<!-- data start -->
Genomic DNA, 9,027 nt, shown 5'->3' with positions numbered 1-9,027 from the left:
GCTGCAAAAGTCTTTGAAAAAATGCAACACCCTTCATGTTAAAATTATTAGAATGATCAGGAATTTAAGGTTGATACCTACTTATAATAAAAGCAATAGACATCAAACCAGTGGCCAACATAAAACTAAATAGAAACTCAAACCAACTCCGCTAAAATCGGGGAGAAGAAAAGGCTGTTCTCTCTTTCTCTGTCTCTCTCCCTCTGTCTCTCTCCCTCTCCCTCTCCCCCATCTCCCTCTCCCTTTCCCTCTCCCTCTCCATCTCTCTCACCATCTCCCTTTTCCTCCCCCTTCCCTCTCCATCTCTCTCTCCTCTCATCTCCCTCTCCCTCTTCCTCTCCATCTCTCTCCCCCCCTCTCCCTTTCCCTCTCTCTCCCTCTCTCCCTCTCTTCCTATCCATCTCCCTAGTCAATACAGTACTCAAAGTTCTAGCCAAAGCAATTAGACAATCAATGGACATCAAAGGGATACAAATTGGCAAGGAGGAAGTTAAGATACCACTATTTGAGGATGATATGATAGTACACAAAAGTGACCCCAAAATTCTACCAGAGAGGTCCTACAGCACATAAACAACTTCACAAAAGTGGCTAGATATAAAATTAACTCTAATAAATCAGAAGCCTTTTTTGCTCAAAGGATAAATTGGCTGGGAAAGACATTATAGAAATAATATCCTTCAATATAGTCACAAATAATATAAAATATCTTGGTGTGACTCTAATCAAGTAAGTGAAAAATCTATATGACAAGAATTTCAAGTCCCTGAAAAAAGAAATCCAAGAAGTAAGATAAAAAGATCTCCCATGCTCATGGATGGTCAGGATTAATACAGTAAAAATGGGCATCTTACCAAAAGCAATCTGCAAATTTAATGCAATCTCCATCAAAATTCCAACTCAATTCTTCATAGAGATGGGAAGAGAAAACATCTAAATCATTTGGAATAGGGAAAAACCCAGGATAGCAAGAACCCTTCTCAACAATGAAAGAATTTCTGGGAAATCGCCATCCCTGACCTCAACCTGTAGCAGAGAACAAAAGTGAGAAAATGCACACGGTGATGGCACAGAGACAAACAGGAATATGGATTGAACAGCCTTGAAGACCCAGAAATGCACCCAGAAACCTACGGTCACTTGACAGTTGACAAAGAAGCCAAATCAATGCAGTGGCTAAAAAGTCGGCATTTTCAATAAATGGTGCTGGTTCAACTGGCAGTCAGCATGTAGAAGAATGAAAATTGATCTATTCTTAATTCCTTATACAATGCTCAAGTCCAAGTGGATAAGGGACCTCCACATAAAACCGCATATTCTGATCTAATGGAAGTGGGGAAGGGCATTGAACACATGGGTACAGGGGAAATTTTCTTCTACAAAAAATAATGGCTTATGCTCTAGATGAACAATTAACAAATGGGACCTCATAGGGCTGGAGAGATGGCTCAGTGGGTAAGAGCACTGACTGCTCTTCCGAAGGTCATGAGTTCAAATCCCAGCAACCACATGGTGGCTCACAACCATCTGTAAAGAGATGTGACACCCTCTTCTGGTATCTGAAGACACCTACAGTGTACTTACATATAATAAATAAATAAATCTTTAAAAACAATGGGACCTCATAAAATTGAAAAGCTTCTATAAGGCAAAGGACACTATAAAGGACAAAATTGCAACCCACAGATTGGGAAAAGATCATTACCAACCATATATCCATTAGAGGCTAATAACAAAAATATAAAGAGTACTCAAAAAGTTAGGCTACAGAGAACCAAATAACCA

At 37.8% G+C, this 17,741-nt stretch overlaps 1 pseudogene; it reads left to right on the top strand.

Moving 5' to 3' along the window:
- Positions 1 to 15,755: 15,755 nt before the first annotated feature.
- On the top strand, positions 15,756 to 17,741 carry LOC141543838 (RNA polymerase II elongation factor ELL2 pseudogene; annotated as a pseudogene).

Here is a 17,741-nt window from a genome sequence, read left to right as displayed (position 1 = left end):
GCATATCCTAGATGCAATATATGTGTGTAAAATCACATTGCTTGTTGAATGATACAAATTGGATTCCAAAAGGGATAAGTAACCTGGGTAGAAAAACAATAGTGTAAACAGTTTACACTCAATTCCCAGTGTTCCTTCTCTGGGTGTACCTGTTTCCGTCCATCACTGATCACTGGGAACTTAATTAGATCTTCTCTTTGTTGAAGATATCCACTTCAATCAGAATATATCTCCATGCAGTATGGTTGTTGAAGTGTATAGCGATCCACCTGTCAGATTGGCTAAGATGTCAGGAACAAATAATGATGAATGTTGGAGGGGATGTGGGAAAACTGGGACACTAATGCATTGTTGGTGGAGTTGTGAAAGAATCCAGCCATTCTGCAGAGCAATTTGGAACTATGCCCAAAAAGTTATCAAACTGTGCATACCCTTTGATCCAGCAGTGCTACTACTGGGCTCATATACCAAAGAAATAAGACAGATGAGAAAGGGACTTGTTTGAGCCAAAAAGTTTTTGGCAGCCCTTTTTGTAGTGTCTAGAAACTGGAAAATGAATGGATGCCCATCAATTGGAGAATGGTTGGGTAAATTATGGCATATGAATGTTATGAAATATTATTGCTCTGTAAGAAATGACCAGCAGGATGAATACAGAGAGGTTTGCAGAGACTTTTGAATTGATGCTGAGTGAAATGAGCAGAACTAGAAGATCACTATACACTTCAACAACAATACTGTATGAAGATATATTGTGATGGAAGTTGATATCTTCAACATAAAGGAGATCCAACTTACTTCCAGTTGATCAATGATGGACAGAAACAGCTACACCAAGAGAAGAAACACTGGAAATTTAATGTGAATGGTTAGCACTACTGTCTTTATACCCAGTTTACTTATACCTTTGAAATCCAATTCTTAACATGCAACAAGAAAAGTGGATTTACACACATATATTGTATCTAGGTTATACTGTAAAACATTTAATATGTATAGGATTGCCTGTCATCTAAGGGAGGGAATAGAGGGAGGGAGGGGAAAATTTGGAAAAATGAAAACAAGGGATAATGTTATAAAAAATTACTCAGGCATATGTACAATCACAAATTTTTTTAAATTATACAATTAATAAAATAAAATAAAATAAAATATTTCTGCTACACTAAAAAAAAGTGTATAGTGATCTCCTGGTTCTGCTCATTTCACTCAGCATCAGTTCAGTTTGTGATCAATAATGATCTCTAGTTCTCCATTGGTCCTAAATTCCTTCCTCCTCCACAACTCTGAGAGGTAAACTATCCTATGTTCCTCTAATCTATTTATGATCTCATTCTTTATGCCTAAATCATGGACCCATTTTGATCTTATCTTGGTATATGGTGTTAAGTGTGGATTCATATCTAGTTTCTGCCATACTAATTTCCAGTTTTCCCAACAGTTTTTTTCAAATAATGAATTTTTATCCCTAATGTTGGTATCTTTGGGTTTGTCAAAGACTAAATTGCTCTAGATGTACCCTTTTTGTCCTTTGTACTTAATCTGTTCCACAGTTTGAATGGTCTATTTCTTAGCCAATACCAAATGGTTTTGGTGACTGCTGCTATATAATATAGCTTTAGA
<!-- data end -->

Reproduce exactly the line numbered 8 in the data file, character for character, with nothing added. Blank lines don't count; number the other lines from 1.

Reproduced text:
GCATATCCTAGATGCAATATATGTGTGTAAAATCACATTGCTTGTTGAATGATACAAATTGGATTCCAAAAGGGATAAGTAACCTGGGTAGAAAAACAATAGTGTAAACAGTTTACACTCAATTCCCAGTGTTCCTTCTCTGGGTGTACCTGTTTCCGTCCATCACTGATCACTGGGAACTTAATTAGATCTTCTCTTTGTTGAAGATATCCACTTCAATCAGAATATATCTCCATGCAGTATGGTTGTTGAAGTGTATAGCGATCCACCTGTCAGATTGGCTAAGATGTCAGGAACAAATAATGATGAATGTTGGAGGGGATGTGGGAAAACTGGGACACTAATGCATTGTTGGTGGAGTTGTGAAAGAATCCAGCCATTCTGCAGAGCAATTTGGAACTATGCCCAAAAAGTTATCAAACTGTGCATACCCTTTGATCCAGCAGTGCTACTACTGGGCTCATATACCAAAGAAATAAGACAGATGAGAAAGGGACTTGTTTGAGCCAAAAAGTTTTTGGCAGCCCTTTTTGTAGTGTCTAGAAACTGGAAAATGAATGGATGCCCATCAATTGGAGAATGGTTGGGTAAATTATGGCATATGAATGTTATGAAATATTATTGCTCTGTAAGAAATGACCAGCAGGATGAATACAGAGAGGTTTGCAGAGACTTTTGAATTGATGCTGAGTGAAATGAGCAGAACTAGAAGATCACTATACACTTCAACAACAATACTGTATGAAGATATATTGTGATGGAAGTTGATATCTTCAACATAAAGGAGATCCAACTTACTTCCAGTTGATCAATGATGGACAGAAACAGCTACACCAAGAGAAGAAACACTGGAAATTTAATGTGAATGGTTAGCACTACTGTCTTTATACCCAGTTTACTTATACCTTTGAAATCCAATTCTTAACATGCAACAAGAAAAGTGGATTTACACACATATATTGTATCTAGGTTATACTGTAAAACATTTAATATGTATAGGATTGCCTGTCATCTAAGGGAGGGAATAGAGGGAGGGAGGGGAAAATTTGGAAAAATGAAAACAAGGGATAATGTTATAAAAAATTACTCAGGCATATGTACAATCACAAATTTTTTTAAATTATACAATTAATAAAATAAAATAAAATAAAATATTTCTGCTACACTAAAAAAAAGTGTATAGTGATCTCCTGGTTCTGCTCATTTCACTCAGCATCAGTTCAGTTTGTGATCAATAATGATCTCTAGTTCTCCATTGGTCCTAAATTCCTTCCTCCTCCACAACTCTGAGAGGTAAACTATCCTATGTTCCTCTAATCTATTTATGATCTCATTCTTTATGCCTAAATCATGGACCCATTTTGATCTTATCTTGGTATATGGTGTTAAGTGTGGATTCATATCTAGTTTCTGCCATACTAATTTCCAGTTTTCCCAACAGTTTTTTTCAAATAATGAATTTTTATCCCTAATGTTGGTATCTTTGGGTTTGTCAAAGACTAAATTGCTCTAGATGTACCCTTTTTGTCCTTTGTACTTAATCTGTTCCACAGTTTGAATGGTCTATTTCTTAGCCAATACCAAATGGTTTTGGTGACTGCTGCTATATAATATAGCTTTAGA